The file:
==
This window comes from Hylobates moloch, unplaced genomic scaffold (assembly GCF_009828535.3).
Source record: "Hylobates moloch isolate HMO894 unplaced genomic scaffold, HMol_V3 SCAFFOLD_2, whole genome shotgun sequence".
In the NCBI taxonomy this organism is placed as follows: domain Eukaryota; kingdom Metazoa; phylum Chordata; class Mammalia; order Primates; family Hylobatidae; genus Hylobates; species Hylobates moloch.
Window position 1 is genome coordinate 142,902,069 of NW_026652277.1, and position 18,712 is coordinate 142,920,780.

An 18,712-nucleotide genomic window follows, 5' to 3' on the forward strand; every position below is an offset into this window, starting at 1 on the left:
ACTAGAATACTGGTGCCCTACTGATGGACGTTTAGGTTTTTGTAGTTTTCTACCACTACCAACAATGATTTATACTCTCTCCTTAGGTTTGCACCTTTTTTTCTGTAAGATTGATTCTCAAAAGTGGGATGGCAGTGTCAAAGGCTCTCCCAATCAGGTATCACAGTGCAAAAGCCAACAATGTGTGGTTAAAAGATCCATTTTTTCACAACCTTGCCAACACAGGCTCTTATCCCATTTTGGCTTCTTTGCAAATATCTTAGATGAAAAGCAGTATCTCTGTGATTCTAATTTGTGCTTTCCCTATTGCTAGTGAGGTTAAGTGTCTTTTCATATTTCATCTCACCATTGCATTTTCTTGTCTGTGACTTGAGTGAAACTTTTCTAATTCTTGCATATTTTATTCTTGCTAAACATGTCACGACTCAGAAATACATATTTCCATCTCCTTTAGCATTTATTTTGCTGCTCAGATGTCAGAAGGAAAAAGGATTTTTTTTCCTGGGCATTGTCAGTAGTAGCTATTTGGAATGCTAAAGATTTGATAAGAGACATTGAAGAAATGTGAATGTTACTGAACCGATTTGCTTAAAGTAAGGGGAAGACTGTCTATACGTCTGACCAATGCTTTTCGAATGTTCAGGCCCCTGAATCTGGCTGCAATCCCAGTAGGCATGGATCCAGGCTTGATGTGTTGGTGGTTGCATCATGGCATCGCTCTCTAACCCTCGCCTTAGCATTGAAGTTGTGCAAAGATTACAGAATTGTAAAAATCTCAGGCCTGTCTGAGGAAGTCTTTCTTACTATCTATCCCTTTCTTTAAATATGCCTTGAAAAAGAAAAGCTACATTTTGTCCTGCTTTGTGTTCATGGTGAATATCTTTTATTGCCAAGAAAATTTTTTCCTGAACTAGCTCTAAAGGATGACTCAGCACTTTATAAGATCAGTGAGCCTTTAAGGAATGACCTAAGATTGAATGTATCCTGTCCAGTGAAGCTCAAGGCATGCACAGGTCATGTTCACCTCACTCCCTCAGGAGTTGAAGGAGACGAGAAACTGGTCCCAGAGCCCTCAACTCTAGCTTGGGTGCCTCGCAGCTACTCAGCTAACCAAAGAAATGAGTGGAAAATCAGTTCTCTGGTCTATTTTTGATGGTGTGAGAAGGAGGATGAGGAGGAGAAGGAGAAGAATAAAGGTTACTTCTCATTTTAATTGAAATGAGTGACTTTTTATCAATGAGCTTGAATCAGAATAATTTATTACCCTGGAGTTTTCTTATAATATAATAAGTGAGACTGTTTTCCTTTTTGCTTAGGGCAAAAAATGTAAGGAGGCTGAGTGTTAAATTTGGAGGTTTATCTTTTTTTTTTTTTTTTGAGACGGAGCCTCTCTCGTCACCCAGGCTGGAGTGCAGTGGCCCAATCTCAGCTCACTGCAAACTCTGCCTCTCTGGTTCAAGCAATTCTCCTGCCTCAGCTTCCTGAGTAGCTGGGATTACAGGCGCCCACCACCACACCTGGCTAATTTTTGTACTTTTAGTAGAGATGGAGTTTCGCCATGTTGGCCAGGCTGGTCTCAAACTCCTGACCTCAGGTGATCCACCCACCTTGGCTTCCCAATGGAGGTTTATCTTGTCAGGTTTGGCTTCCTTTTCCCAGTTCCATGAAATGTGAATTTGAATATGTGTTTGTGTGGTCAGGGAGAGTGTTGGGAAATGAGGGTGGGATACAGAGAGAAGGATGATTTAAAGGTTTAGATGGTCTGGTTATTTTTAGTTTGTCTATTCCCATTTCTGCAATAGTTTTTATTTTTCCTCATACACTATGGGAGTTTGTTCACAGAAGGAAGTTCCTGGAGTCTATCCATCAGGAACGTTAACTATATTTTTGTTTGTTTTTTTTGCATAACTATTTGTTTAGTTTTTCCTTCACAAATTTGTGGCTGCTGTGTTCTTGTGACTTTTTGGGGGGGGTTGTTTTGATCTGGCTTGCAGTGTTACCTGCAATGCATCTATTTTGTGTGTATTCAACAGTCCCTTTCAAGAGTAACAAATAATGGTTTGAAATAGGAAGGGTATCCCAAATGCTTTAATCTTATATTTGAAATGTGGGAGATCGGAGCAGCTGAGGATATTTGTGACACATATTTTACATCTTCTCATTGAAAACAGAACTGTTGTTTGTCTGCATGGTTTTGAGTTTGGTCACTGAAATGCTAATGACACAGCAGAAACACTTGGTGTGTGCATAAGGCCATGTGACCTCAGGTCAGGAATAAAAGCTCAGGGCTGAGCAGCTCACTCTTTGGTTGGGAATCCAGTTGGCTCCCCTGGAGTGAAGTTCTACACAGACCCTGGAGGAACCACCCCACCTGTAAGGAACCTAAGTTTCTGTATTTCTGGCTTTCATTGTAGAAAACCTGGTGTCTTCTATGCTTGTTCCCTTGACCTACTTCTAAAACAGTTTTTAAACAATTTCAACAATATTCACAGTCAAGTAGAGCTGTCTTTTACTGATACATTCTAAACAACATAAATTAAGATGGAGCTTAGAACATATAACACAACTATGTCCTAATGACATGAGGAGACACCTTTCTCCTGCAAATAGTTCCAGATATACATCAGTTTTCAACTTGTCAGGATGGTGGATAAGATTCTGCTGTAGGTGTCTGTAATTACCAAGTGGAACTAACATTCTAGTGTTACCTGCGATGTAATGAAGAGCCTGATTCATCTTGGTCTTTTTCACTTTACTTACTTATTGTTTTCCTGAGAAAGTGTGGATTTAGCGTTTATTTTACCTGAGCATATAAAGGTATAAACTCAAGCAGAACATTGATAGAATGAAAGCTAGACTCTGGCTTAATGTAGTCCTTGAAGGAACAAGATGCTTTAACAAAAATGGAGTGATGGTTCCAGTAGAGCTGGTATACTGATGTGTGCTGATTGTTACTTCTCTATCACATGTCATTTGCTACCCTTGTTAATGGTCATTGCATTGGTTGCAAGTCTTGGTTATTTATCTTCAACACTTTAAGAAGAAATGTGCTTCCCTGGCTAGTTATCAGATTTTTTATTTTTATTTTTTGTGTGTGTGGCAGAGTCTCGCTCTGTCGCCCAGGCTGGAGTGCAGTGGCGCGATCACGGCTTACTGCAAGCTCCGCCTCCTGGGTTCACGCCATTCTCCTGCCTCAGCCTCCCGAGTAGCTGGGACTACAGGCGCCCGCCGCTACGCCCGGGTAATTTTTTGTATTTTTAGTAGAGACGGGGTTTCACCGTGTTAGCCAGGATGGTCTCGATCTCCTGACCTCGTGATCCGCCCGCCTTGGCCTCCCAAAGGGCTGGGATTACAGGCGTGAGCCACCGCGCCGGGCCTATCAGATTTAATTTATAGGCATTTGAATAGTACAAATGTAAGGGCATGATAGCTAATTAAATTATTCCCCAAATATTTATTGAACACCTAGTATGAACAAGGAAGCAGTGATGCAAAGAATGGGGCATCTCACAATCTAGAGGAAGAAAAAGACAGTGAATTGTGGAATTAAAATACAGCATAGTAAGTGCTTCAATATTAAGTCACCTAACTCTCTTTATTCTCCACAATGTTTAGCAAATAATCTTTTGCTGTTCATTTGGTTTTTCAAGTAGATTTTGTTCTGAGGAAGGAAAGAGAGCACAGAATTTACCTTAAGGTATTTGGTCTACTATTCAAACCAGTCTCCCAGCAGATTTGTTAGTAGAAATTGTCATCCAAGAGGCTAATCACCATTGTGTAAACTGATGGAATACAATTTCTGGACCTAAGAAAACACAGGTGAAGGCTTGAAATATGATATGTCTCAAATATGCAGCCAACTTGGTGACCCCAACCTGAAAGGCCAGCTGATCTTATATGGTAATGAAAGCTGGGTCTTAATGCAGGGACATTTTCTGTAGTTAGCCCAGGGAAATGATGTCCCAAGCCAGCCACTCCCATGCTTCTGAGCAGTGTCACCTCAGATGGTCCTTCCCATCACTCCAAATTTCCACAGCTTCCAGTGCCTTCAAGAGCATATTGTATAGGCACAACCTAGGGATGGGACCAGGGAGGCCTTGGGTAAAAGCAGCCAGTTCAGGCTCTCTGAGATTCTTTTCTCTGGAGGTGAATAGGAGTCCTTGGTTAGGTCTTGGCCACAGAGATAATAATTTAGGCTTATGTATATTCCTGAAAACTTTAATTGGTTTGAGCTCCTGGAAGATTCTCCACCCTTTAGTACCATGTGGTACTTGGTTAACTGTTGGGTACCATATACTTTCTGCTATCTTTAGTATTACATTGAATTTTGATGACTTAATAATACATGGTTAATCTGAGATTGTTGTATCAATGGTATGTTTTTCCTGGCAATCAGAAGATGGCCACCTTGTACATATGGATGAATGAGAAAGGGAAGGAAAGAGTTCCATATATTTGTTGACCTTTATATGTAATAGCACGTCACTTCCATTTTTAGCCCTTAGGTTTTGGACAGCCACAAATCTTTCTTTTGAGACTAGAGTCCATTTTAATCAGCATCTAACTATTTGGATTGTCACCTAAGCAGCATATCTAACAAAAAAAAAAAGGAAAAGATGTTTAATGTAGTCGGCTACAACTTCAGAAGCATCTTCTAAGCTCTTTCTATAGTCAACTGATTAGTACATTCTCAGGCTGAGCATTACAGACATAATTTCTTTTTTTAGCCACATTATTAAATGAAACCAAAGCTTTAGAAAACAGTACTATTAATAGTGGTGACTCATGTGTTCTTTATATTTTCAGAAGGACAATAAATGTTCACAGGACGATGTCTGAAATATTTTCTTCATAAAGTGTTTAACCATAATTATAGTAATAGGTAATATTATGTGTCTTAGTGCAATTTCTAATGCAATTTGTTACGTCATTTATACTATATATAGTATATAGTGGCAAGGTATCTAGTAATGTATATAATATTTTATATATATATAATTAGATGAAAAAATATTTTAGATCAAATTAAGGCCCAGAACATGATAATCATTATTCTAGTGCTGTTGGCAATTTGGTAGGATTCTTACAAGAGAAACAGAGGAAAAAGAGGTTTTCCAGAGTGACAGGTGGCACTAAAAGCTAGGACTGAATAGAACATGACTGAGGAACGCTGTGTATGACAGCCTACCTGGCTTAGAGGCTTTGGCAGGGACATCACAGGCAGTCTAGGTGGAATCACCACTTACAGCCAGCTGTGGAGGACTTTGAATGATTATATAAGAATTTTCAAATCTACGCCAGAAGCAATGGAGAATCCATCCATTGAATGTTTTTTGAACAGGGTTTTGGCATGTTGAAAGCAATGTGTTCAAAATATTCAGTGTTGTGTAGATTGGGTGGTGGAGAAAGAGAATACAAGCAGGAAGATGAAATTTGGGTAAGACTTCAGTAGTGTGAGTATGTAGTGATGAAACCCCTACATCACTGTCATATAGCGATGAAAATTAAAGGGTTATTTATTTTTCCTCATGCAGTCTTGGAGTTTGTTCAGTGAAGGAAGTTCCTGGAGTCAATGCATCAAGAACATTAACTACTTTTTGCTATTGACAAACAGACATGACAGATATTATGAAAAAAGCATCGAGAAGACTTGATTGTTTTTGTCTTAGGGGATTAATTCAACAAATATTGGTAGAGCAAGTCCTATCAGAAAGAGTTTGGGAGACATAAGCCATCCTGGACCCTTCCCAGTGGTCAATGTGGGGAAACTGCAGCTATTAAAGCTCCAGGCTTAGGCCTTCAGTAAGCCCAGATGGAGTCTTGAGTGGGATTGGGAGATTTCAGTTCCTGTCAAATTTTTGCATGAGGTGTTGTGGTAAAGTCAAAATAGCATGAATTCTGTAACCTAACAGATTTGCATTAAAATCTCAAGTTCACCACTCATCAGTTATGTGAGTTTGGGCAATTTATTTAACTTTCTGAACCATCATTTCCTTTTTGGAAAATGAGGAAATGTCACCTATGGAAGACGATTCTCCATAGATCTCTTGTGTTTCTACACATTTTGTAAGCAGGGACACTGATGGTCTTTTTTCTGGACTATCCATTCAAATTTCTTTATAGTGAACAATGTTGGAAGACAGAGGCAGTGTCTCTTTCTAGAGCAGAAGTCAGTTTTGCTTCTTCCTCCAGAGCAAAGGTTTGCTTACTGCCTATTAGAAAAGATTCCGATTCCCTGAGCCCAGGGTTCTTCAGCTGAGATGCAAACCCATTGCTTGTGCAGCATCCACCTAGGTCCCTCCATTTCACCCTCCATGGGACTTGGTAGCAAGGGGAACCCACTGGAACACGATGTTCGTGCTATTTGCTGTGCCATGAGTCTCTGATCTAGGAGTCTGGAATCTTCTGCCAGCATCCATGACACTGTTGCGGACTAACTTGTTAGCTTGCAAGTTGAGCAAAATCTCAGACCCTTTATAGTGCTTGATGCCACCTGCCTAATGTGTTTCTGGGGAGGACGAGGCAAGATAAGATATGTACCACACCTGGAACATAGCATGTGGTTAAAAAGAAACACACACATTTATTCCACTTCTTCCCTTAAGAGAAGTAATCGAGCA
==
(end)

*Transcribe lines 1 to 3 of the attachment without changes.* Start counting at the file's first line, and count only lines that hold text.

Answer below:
This window comes from Hylobates moloch, unplaced genomic scaffold (assembly GCF_009828535.3).
Source record: "Hylobates moloch isolate HMO894 unplaced genomic scaffold, HMol_V3 SCAFFOLD_2, whole genome shotgun sequence".
In the NCBI taxonomy this organism is placed as follows: domain Eukaryota; kingdom Metazoa; phylum Chordata; class Mammalia; order Primates; family Hylobatidae; genus Hylobates; species Hylobates moloch.